Wednesday, April 15, 2009

Draw another arrow from your quiver

West leads the 2 against your 4 contract in this deal:

A 10 4
10 8 5
A 7 5
A 8 7 6
8 7 6 2 6
J 9 6 Q 7 4 3 2
Q 9 K J 10 2
K J 10 2 Q 5 3
K Q J 9 3
8 6 4 3
9 4

That's an awkward lead, isn't it? With a plain-suit lead, you could play the A and another, win the return and lead a third round. If diamonds divide 3--3, your problems are over, and, if not, you can ruff your fourth diamond in dummy.

After the trump lead, you could still try and ruff the fourth diamond. You win the spade lead with the 9, and continue with ace and another diamond. West wins the Q and plays a second round of trumps. When you concede another diamond, East can win with the jack, but has no spade to lead.

Does this line work? No. West can ruff East's good J and play his last trump, leaving you with four losers.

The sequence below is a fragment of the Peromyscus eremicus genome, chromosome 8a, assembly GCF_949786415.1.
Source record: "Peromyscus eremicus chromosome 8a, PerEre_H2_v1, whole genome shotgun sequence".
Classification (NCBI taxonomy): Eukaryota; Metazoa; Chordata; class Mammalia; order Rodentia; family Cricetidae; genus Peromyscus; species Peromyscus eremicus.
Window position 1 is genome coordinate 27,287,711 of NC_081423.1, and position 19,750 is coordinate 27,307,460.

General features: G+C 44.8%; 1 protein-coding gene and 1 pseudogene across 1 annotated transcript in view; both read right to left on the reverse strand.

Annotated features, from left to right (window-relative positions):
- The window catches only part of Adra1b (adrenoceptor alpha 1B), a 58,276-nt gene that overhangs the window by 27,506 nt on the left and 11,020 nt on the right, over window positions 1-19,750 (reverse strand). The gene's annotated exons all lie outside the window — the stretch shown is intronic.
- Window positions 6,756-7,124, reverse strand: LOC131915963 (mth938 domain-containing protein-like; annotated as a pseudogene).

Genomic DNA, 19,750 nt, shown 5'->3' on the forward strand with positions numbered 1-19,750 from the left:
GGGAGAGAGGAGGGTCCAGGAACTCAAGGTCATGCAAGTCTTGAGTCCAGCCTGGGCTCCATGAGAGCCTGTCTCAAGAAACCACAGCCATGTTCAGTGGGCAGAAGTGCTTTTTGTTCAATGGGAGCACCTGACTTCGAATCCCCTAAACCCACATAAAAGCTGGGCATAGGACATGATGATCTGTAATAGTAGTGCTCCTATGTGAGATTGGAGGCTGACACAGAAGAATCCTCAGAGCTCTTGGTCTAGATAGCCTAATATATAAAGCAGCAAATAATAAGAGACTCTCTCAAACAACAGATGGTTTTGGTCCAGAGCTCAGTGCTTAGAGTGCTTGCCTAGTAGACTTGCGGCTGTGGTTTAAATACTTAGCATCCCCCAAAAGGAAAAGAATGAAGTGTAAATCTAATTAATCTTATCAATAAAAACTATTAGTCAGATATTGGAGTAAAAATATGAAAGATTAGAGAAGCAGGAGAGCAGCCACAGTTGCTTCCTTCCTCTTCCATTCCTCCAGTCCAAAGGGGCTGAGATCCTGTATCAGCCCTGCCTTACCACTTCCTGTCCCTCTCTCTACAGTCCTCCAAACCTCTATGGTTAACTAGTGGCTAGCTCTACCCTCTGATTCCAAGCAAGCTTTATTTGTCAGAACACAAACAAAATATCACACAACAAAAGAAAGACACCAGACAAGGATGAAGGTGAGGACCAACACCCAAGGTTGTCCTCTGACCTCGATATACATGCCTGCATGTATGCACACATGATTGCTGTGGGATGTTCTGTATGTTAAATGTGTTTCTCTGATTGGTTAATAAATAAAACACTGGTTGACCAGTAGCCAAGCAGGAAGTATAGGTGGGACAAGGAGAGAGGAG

Neither Plan A nor Plan B works. Is there a Plan C? Yes. Instead of trying to ruff the fourth round of diamonds in dummy, give up on that. Instead, you should ruff three of dummy's losers in your hand.

You first cash the A K, then play to the A and ruff dummy's remaining heart. Now you concede a club trick, win the spade return with the 10 on the table, and ruff a club. You cross to the A and ruff dummy's fourth club in your hand with your last trump. You've taken five spades tricks, two hearts and two minor-suit aces. The A is in dummy for your 10th trick.

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